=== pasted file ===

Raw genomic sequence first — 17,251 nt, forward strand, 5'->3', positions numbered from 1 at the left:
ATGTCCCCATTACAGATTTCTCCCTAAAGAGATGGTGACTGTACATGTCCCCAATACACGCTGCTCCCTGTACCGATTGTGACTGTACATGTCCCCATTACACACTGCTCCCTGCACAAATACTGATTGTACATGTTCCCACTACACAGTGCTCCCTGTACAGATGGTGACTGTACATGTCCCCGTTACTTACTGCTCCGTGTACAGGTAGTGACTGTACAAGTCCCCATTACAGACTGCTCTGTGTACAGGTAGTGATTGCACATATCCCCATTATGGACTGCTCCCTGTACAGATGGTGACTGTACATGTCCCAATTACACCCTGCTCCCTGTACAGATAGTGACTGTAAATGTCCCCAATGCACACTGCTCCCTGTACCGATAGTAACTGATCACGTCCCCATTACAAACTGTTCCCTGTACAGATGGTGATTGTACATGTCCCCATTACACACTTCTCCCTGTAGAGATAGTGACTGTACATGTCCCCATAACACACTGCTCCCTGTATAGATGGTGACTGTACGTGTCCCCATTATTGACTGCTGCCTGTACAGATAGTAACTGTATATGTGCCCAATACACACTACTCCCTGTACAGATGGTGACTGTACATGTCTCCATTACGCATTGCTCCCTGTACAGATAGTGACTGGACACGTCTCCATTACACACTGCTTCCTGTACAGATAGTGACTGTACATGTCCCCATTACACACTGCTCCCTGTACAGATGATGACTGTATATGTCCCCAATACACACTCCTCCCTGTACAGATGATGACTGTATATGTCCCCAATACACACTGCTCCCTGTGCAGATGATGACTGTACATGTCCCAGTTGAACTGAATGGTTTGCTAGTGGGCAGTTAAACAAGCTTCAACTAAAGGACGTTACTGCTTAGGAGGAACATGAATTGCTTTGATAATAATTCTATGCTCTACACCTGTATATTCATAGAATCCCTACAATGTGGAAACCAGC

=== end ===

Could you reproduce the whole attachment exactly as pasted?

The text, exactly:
Raw genomic sequence first — 17,251 nt, forward strand, 5'->3', positions numbered from 1 at the left:
ATGTCCCCATTACAGATTTCTCCCTAAAGAGATGGTGACTGTACATGTCCCCAATACACGCTGCTCCCTGTACCGATTGTGACTGTACATGTCCCCATTACACACTGCTCCCTGCACAAATACTGATTGTACATGTTCCCACTACACAGTGCTCCCTGTACAGATGGTGACTGTACATGTCCCCGTTACTTACTGCTCCGTGTACAGGTAGTGACTGTACAAGTCCCCATTACAGACTGCTCTGTGTACAGGTAGTGATTGCACATATCCCCATTATGGACTGCTCCCTGTACAGATGGTGACTGTACATGTCCCAATTACACCCTGCTCCCTGTACAGATAGTGACTGTAAATGTCCCCAATGCACACTGCTCCCTGTACCGATAGTAACTGATCACGTCCCCATTACAAACTGTTCCCTGTACAGATGGTGATTGTACATGTCCCCATTACACACTTCTCCCTGTAGAGATAGTGACTGTACATGTCCCCATAACACACTGCTCCCTGTATAGATGGTGACTGTACGTGTCCCCATTATTGACTGCTGCCTGTACAGATAGTAACTGTATATGTGCCCAATACACACTACTCCCTGTACAGATGGTGACTGTACATGTCTCCATTACGCATTGCTCCCTGTACAGATAGTGACTGGACACGTCTCCATTACACACTGCTTCCTGTACAGATAGTGACTGTACATGTCCCCATTACACACTGCTCCCTGTACAGATGATGACTGTATATGTCCCCAATACACACTCCTCCCTGTACAGATGATGACTGTATATGTCCCCAATACACACTGCTCCCTGTGCAGATGATGACTGTACATGTCCCAGTTGAACTGAATGGTTTGCTAGTGGGCAGTTAAACAAGCTTCAACTAAAGGACGTTACTGCTTAGGAGGAACATGAATTGCTTTGATAATAATTCTATGCTCTACACCTGTATATTCATAGAATCCCTACAATGTGGAAACCAGC